Wildlands League takes DeBeers to court, calls on province to monitor impact on Attawapiskat River

The Wildlands League, an international environmental group, is taking DeBeers to court for mercury pollution in the Attawapiskat River.

Group claims mining giant failed to file complete reports with Ministry of Environment for years

The Wildlands League, an environmental group, is taking DeBeers to court over failing to file complete reports with the Ministry of the Environment, one of the conditions of its license. The group claims continued mining at Victor triggers latent mercury in the environment into methylmercury, a neurotoxin. (DeBeers Canada)

The Wildlands League, a Canadian environmental group, is taking DeBeers to court for mercury pollution in the Attawapiskat River.

The province requires DeBeers to monitor any impact its diamond mine in the James Bay lowlands is having on local waters, but Anna Baggio, the Wildlands League's director of conservation planning, said the mining giant filed incomplete reports with the Ministry of the Environment between 2009 and 2016.

Baggio said some downstream tests show mercury levels are up since mining began.

"So that to me is a big alarm bell that we need to go, 'Whoa, what's going on here,'" Baggio said, "so that's why it's really important for this data to be transparent."

Baggio said by taking DeBeers to court she hopes to establish more clearly what the industry's role in protecting the environment should be.

"It's very important that we set a precedent here and that we hold industry to account, because we definitely need the monitoring program to have integrity," Baggio said.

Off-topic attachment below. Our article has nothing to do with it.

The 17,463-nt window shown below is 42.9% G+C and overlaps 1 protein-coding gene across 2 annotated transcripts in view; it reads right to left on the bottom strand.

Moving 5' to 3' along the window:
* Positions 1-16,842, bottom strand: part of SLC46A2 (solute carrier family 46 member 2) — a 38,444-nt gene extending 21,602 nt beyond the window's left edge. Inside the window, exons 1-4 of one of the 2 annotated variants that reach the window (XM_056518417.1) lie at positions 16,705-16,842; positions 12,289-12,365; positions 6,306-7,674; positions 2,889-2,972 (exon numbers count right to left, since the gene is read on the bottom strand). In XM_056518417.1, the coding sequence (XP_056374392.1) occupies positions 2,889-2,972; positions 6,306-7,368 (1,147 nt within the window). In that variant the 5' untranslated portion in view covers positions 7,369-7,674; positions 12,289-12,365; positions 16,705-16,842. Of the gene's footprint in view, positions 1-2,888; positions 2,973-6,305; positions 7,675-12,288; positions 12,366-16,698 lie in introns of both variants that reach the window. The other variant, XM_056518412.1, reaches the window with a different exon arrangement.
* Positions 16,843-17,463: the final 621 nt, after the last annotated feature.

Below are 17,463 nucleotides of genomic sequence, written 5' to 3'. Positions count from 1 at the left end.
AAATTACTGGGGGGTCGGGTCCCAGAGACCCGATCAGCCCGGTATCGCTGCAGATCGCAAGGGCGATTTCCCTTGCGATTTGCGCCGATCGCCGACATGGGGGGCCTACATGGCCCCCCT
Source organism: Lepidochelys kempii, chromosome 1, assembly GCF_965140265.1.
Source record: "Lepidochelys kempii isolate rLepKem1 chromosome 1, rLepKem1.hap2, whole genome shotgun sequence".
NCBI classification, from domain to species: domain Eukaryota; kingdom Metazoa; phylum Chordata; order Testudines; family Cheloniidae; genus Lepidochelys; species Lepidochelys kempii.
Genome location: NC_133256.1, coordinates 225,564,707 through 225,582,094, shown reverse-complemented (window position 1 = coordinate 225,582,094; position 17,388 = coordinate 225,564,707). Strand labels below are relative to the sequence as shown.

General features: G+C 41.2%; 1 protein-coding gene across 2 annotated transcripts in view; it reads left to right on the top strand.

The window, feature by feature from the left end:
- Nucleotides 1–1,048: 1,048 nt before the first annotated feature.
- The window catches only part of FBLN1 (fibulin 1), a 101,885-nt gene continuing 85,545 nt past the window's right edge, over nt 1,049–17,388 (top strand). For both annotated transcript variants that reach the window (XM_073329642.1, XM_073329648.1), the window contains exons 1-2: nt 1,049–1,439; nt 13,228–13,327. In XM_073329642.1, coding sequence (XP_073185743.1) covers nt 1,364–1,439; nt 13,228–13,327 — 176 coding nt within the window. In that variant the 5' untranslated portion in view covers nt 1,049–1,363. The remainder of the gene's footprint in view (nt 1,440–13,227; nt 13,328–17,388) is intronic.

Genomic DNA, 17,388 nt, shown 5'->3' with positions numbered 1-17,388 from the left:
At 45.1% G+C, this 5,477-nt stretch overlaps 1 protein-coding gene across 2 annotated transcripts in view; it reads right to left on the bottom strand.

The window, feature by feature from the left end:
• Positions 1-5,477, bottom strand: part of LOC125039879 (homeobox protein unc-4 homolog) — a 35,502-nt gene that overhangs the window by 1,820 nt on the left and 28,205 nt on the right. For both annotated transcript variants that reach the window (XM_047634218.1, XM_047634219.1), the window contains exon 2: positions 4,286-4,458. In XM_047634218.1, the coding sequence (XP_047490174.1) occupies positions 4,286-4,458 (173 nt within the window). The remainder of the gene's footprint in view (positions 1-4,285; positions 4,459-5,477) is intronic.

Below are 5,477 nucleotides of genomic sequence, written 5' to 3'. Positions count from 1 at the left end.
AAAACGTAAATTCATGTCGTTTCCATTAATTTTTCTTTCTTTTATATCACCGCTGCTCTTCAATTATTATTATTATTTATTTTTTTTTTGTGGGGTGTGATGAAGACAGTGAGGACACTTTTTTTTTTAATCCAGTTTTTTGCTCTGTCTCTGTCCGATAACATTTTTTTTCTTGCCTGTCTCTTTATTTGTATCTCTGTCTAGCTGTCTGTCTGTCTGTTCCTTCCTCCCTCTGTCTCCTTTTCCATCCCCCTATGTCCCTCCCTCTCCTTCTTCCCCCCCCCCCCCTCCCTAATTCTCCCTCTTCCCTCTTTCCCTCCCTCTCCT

Both DeBeers and the Ministry of Environment declined interviews, saying they take these concerns and their responsibilities seriously.

The Attawapiskat First Nation also declined an interview, saying it was surprised the Wildlands League is taking legal action without consulting the community.


To encourage thoughtful and respectful conversations, first and last names will appear with each submission to CBC/Radio-Canada's online communities (except in children and youth-oriented communities). Pseudonyms will no longer be permitted.

By submitting a comment, you accept that CBC has the right to reproduce and publish that comment in whole or in part, in any manner CBC chooses. Please note that CBC does not endorse the opinions expressed in comments. Comments on this story are moderated according to our Submission Guidelines. Comments are welcome while open. We reserve the right to close comments at any time.

Become a CBC Member

Join the conversation  Create account

Already have an account?